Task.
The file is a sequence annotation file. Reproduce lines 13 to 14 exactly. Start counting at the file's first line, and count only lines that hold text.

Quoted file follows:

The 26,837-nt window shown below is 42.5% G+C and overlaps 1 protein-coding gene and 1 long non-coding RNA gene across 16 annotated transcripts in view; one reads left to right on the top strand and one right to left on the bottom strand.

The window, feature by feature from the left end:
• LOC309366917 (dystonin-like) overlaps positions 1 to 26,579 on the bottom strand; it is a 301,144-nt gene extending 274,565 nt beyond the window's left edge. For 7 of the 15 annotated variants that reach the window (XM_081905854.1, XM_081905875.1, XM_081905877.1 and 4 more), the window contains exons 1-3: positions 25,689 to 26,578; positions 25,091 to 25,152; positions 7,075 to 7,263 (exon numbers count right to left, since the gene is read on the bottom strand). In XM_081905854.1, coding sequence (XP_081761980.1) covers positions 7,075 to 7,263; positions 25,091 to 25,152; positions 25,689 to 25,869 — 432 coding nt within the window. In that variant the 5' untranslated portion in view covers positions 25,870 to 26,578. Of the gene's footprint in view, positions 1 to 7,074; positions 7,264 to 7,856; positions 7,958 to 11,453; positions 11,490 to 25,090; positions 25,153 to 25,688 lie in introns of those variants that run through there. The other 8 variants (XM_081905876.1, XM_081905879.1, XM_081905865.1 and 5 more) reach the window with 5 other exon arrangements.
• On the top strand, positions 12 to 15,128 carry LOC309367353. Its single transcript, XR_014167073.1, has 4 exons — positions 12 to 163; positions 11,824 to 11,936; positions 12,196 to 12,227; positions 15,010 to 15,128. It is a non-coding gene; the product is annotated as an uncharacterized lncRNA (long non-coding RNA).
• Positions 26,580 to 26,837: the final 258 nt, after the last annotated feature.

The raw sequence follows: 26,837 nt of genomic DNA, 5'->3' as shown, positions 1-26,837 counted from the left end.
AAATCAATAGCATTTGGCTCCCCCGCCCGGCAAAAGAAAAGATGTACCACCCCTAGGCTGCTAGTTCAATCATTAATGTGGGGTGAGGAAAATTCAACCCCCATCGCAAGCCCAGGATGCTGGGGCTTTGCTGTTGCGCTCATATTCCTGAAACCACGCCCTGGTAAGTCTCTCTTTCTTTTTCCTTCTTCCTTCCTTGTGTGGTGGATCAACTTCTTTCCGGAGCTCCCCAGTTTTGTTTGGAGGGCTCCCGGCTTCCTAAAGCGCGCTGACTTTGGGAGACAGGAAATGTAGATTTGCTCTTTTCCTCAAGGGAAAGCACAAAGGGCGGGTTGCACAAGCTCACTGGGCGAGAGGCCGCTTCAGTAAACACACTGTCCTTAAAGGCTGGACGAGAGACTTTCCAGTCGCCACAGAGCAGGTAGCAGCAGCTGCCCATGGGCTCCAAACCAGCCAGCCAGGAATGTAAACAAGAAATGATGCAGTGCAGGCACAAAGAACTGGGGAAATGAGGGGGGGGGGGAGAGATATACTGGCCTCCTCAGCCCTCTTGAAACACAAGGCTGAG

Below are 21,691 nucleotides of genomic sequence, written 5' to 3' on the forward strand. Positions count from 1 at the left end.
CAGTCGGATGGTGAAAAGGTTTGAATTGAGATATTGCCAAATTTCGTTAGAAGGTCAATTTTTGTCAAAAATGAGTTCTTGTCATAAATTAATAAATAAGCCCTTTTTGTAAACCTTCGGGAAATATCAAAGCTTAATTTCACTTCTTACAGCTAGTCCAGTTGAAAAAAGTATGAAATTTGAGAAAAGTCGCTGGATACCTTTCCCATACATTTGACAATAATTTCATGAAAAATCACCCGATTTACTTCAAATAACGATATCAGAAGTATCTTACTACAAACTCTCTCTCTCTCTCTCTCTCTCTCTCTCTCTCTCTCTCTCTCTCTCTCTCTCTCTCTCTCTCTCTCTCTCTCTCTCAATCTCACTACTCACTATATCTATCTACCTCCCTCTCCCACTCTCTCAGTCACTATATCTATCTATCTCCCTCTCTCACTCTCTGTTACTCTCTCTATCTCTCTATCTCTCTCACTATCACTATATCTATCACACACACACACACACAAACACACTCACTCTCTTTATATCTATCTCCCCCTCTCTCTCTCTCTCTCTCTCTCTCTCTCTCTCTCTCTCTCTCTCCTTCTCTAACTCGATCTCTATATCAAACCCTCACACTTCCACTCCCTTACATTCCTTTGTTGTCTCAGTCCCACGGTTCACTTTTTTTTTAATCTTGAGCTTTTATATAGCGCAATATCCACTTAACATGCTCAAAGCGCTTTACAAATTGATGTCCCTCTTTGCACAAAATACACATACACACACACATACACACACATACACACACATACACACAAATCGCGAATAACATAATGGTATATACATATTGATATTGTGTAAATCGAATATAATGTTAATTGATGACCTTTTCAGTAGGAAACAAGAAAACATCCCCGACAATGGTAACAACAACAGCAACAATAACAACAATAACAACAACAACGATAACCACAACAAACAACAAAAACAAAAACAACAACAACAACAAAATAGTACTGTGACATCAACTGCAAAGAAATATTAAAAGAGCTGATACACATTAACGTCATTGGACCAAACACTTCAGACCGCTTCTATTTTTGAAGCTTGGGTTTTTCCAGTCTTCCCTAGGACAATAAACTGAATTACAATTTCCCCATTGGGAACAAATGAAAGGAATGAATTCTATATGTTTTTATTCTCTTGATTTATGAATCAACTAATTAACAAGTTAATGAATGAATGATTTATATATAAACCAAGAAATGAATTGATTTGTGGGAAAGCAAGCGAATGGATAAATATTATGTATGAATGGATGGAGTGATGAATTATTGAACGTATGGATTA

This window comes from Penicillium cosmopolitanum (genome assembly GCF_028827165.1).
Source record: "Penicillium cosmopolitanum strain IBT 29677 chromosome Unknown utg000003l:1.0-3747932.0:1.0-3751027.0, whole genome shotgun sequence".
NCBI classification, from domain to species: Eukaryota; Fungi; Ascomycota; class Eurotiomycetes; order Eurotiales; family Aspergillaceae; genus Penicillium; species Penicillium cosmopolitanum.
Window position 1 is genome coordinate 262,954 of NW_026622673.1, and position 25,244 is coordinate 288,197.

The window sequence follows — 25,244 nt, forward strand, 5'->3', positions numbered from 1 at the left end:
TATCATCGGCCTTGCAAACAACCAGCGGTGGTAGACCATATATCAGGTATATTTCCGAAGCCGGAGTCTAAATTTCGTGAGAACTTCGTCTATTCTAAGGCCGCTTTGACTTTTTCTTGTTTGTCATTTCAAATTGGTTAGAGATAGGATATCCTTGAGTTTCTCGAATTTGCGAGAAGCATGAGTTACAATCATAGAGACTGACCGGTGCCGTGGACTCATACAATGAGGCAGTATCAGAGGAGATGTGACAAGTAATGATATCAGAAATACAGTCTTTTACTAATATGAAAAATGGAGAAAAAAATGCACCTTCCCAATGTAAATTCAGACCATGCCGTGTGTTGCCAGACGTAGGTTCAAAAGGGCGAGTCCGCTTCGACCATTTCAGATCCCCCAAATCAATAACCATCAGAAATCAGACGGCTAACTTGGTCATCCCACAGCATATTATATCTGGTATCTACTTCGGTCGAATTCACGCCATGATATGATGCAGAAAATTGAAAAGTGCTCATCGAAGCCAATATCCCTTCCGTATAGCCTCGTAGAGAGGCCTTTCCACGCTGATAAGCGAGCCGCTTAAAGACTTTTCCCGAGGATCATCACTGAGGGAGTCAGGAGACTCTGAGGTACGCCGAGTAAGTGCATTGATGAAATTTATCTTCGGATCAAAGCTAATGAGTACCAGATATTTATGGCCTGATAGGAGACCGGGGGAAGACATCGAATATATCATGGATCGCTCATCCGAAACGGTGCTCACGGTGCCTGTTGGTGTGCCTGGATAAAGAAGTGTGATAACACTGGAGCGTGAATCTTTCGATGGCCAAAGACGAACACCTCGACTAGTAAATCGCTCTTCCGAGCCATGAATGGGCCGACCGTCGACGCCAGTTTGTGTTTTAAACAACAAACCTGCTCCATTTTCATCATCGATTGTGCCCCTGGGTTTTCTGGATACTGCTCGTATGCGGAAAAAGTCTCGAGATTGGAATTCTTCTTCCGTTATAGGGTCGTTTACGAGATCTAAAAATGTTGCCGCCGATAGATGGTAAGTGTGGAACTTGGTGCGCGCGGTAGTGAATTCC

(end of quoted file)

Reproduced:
Window position 1 is genome coordinate 262,954 of NW_026622673.1, and position 25,244 is coordinate 288,197.

The window sequence follows — 25,244 nt, forward strand, 5'->3', positions numbered from 1 at the left end: